- Silver – Backup operations.
- Bronze – Media management operations.
About the only thing that’s debatable there is the order in which configuration/interoperability and backup operations should be ordered. My personal preference is the above, for the simple reason that backup operations should be self-managing once configured, but periodic configuration adjustments will be required, as will be ongoing consideration of interoperability requirements with the rest of the environment.
What is not debatable is that recovery operations should always be seen to be the highest priority activity within a backup system, and media management should be considered the lowest priority activity. That’s not to say that media management is unimportant, it’s just that people should be doing more important things than acting as protein based autoloaders.
The task categorisation allows us to rank the efficiency and cost-effectiveness of the work done by a backup administrator. I’d propose the following rankings:
- Platinum – 100% efficiency, salary-weight of 1.
- Gold – 90% efficiency, salary-weight of 1.25.
- Silver – 75% efficiency, salary-weight of 1.5.
- Bronze – 50% efficiency, salary-weight of 3.
What this allows us to do is calculate the “cost” (in terms of effectiveness, and impact on other potential activities) of the backup administrator spending time on the various tasks within the environment. So, this means:
- Platinum activities represent maximised efficiency of job function, and should not incur a cost.
- Gold activities represent reasonably efficient activities that only occur a small cost.
- Silver activities are still mostly efficient, with a slightly increased cost.
- Bronze activities are at best a 50/50 split between being inefficient or efficient, and have a much higher cost.
So, if a backup administrator is being paid $30 per hour, and does 1 hour each of the above tasks, we can assign hidden/human resource costs as follows:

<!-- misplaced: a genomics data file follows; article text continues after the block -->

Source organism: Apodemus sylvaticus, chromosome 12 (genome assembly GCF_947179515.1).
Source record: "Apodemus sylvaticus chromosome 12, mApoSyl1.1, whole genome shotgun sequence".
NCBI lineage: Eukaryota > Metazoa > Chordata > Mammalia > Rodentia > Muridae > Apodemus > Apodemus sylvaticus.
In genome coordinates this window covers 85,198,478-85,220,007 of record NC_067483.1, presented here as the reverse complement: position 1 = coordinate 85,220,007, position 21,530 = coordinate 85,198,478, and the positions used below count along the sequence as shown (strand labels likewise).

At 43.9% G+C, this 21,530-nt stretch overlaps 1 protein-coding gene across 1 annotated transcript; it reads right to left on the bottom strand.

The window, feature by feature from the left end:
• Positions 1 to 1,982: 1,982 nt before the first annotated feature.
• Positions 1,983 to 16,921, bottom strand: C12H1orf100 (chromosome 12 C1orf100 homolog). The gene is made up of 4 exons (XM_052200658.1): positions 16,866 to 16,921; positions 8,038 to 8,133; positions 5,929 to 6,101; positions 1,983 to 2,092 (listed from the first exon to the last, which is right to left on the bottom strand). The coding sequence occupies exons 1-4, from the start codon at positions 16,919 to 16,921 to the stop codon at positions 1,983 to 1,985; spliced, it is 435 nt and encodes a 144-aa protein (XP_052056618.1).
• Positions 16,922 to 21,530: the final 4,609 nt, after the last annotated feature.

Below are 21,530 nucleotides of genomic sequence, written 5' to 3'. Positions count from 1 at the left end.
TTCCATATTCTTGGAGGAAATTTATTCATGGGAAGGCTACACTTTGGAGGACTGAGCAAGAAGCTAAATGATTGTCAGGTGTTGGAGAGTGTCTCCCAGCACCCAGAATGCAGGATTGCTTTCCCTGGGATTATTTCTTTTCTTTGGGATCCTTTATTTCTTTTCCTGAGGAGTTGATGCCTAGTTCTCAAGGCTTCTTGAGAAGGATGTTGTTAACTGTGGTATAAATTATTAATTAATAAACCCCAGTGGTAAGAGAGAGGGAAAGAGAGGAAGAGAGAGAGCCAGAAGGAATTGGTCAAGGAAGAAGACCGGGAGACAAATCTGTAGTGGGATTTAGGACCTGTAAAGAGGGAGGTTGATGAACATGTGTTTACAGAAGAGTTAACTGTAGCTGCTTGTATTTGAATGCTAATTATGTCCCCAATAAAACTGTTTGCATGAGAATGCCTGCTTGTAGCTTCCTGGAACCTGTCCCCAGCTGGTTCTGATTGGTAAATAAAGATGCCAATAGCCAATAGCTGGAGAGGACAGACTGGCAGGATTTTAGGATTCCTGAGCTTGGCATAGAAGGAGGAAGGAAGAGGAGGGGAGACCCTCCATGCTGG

- Platinum – $30 per hour.
- Gold – 1.1 * 1.25 * $30 – $41.25 per hour.
- Silver – 1.25 * 1.5 * $30 – $56.25 per hour.
- Bronze – 1.5 * 3 * $30 – $135 per hour.
Some might argue that the above is not a “literal” cost, and sure, you don’t pay a backup administrator $30 for recoveries and $135 for media management. However, what I’m trying to convey is that not all activities performed by a backup administrator are created equal. Some represent best bang for buck, while others progressively represent less palatable activities for the backup administrator (and for the company to pay the backup administrator to do).
You might consider it thusly – if a backup administrator can’t work on a platinum task because a bronze task is “taking priority”, then that’s the penalty – $105 per hour of the person’s time. Of course though, that’s just the penalty for paying the person to do a less important activity. Additional penalties come into play when we consider that other people may not be able to complete work because they can’t get access to the data they need, etc. (E.g., consider the cost of a situation where 3 people can’t work because they need data to be recovered, but the backup administrator is currently swapping media in the tape library to ensure the weekend’s backups run…)
Once we know the penalty though, we can start to factor in additional costs of having a sub-optimal environment. Assume for instance, a backup administrator spends 1 hour on media management tasks per TB backed up per week. If 1.2TB of data doesn’t need to be backed up each week, that’s 1.2 hours of wasted activity by the backup administrator. With a $105 per hour penalty, that’s $126 per week wasted, or over $6,552 per year.
So far then, we have the following costs of not deleting/archiving:
- Impact on backup window;
- Impact on media usage requirements (i.e., what you’re backing up to);
- Immediate penalty of excessive media management by backup administrator;
- Potential penalty of backup administrator managing media instead of higher priority tasks.
The ironic thing is that deleting and archiving is something that smaller businesses seem to get better than larger businesses. For smaller, workgroup style businesses, where there’s no dedicated IT staff, the people who do handle the backups don’t have the luxury of tape changers, large capacity disk backup or cloud (ha!) – every GB of backup space has to be careful apportioned, and therefore the notion of data deletion and archive is well entrenched. Yearly projects are closed off, multiple duplicates are written, but then those chunks of data are removed from the backup pool.
When we start evaluating the real cost, in terms of time and money, of continually backing up stagnant data, the reasons against deleting or archiving data seem far less compelling. Ultimately, for safe and healthy IT operations, the entire data lifecycle must be followed.
In the next posts, we’ll consider the risks and challenges created by only archiving, or only deleting.